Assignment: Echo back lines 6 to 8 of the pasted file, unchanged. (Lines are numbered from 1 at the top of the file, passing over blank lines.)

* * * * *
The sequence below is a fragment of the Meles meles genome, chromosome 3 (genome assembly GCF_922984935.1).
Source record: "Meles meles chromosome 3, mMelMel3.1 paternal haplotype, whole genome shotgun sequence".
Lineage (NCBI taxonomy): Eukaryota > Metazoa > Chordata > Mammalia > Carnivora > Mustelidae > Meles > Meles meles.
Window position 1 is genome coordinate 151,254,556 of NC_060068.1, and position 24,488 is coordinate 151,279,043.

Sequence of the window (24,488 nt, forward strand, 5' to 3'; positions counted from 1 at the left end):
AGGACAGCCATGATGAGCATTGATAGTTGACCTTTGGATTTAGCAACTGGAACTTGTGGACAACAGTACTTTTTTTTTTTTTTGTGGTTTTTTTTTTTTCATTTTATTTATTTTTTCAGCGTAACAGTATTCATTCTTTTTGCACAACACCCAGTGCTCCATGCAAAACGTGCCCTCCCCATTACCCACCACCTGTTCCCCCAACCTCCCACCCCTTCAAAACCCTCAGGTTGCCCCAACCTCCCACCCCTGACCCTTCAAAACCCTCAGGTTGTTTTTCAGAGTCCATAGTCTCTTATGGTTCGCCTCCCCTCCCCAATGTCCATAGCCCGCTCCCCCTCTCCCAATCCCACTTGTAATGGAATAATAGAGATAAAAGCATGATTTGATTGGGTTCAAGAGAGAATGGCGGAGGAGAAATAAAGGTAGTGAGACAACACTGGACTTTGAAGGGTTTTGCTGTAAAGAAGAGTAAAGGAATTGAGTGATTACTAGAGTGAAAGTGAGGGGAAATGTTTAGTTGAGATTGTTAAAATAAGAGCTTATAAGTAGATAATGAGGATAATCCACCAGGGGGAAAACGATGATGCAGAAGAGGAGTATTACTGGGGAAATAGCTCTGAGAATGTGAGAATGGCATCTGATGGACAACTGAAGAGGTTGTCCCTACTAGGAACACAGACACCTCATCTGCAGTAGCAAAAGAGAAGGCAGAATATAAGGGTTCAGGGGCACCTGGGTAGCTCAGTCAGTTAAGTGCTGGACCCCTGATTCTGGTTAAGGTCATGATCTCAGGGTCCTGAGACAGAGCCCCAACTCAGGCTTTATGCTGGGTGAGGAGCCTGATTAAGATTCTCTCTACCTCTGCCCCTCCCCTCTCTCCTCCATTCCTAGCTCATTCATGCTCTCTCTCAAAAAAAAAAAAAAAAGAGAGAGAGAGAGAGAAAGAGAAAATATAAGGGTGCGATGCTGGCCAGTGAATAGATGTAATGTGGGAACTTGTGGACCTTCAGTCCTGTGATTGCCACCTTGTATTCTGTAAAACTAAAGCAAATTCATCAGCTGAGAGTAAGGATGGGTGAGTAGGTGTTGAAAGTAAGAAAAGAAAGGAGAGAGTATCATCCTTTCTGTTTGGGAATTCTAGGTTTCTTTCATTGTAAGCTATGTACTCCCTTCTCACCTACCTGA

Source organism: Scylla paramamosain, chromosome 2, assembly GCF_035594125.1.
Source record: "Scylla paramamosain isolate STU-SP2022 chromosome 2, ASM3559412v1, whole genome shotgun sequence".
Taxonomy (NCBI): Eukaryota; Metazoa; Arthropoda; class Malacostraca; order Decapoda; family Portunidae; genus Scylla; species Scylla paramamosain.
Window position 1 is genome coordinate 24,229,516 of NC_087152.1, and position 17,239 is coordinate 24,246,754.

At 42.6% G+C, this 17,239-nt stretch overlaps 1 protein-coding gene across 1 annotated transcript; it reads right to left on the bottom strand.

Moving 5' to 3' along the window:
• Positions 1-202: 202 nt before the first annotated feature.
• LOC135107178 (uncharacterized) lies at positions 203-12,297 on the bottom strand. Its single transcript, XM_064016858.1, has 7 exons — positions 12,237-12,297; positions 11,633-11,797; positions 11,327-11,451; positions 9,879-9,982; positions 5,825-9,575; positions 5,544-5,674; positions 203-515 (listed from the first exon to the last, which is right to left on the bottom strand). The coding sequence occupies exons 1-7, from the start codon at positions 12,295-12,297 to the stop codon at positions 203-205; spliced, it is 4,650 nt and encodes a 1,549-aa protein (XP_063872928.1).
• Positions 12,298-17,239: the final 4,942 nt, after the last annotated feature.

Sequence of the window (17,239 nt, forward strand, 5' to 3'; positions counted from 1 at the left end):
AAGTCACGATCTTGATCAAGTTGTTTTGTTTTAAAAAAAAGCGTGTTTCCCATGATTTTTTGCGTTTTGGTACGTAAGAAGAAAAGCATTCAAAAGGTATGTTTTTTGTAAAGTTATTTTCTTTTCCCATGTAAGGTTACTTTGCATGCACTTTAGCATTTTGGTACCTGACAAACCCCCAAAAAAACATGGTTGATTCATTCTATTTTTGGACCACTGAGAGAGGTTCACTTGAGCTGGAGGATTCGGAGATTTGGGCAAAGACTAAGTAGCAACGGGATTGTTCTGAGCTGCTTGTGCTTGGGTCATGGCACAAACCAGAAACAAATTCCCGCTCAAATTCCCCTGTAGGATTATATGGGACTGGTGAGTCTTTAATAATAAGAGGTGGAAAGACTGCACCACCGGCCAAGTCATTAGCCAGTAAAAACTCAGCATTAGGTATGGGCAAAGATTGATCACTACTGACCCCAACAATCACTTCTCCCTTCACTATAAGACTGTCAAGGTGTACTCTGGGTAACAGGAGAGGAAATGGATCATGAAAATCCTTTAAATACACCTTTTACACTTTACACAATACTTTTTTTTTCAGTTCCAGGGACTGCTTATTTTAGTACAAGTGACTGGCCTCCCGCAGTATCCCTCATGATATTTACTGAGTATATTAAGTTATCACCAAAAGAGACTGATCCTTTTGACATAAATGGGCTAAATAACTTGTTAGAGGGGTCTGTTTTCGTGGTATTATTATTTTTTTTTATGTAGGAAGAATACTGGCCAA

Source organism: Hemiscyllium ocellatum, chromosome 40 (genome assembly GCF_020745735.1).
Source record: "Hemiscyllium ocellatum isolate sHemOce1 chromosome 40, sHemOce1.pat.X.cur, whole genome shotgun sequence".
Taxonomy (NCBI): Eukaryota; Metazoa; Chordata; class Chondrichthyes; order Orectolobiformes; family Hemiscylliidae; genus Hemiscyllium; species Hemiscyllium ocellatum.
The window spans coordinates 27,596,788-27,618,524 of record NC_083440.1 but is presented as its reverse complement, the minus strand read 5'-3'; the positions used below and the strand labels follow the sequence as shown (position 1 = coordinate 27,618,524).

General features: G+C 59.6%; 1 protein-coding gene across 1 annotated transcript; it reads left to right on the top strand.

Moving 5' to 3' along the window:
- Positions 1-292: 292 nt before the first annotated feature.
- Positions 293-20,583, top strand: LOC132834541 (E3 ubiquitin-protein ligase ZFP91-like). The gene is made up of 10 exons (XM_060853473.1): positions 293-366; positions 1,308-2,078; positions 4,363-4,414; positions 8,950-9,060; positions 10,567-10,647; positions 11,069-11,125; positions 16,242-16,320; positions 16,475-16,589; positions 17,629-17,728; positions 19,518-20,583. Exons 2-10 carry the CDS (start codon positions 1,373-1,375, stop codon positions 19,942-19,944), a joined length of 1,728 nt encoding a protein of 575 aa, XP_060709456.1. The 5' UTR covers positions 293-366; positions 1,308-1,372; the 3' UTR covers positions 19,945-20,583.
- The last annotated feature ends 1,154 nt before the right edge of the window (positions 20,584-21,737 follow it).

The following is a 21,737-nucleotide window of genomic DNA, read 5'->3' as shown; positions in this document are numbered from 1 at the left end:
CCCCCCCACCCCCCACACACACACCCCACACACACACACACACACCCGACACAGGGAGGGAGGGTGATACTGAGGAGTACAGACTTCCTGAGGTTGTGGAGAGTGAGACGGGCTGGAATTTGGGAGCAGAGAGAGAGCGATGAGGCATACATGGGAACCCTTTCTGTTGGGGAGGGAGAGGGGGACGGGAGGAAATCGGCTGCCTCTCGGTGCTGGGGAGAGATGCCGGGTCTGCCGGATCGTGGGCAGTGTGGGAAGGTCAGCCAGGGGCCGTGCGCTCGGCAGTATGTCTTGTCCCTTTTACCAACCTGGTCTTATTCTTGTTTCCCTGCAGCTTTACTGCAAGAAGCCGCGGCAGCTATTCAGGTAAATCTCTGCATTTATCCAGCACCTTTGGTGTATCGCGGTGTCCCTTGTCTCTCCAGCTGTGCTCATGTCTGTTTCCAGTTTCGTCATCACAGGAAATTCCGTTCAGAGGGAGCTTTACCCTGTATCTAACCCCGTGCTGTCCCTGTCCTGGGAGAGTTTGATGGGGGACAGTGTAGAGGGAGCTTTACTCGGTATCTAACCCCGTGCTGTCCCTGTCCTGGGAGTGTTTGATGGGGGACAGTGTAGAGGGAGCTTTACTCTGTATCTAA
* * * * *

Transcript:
AGGACAGCCATGATGAGCATTGATAGTTGACCTTTGGATTTAGCAACTGGAACTTGTGGACAACAGTACTTTTTTTTTTTTTTGTGGTTTTTTTTTTTTCATTTTATTTATTTTTTCAGCGTAACAGTATTCATTCTTTTTGCACAACACCCAGTGCTCCATGCAAAACGTGCCCTCCCCATTACCCACCACCTGTTCCCCCAACCTCCCACCCCTTCAAAACCCTCAGGTTGCCCCAACCTCCCACCCCTGACCCTTCAAAACCCTCAGGTTGTTTTTCAGAGTCCATAGTCTCTTATGGTTCGCCTCCCCTCCCCAATGTCCATAGCCCGCTCCCCCTCTCCCAATCCCACTTGTAATGGAATAATAGAGATAAAAGCATGATTTGATTGGGTTCAAGAGAGAATGGCGGAGGAGAAATAAAGGTAGTGAGACAACACTGGACTTTGAAGGGTTTTGCTGTAAAGAAGAGTAAAGGAATTGAGTGATTACTAGAGTGAAAGTGAGGGGAAATGTTTAGTTGAGATTGTTAAAATAAGAGCTTATAAGTAGATAATGAGGATAATCCACCAGGGGGAAAACGATGATGCAGAAGAGGAGTATTACTGGGGAAATAGCTCTGAGAATGTGAGAATGGCATCTGATGGACAACTGAAGAGGTTGTCCCTACTAGGAACACAGACACCTCATCTGCAGTAGCAAAAGAGAAGGCAGAATATAAGGGTTCAGGGGCACCTGGGTAGCTCAGTCAGTTAAGTGCTGGACCCCTGATTCTGGTTAAGGTCATGATCTCAGGGTCCTGAGACAGAGCCCCAACTCAGGCTTTATGCTGGGTGAGGAGCCTGATTAAGATTCTCTCTACCTCTGCCCCTCCCCTCTCTCCTCCATTCCTAGCTCATTCATGCTCTCTCTCAAAAAAAAAAAAAAAAGAGAGAGAGAGAGAGAAAGAGAAAATATAAGGGTGCGATGCTGGCCAGTGAATAGATGTAATGTGGGAACTTGTGGACCTTCAGTCCTGTGATTGCCACCTTGTATTCTGTAAAACTAAAGCAAATTCATCAGCTGAGAGTAAGGATGGGTGAGTAGGTGTTGAAAGTAAGAAAAGAAAGGAGAGAGTATCATCCTTTCTGTTTGGGAATTCTAGGTTTCTTTCATTGTAAGCTATGTACTCCCTTCTCACCTACCTGA

Source organism: Scylla paramamosain, chromosome 2, assembly GCF_035594125.1.
Source record: "Scylla paramamosain isolate STU-SP2022 chromosome 2, ASM3559412v1, whole genome shotgun sequence".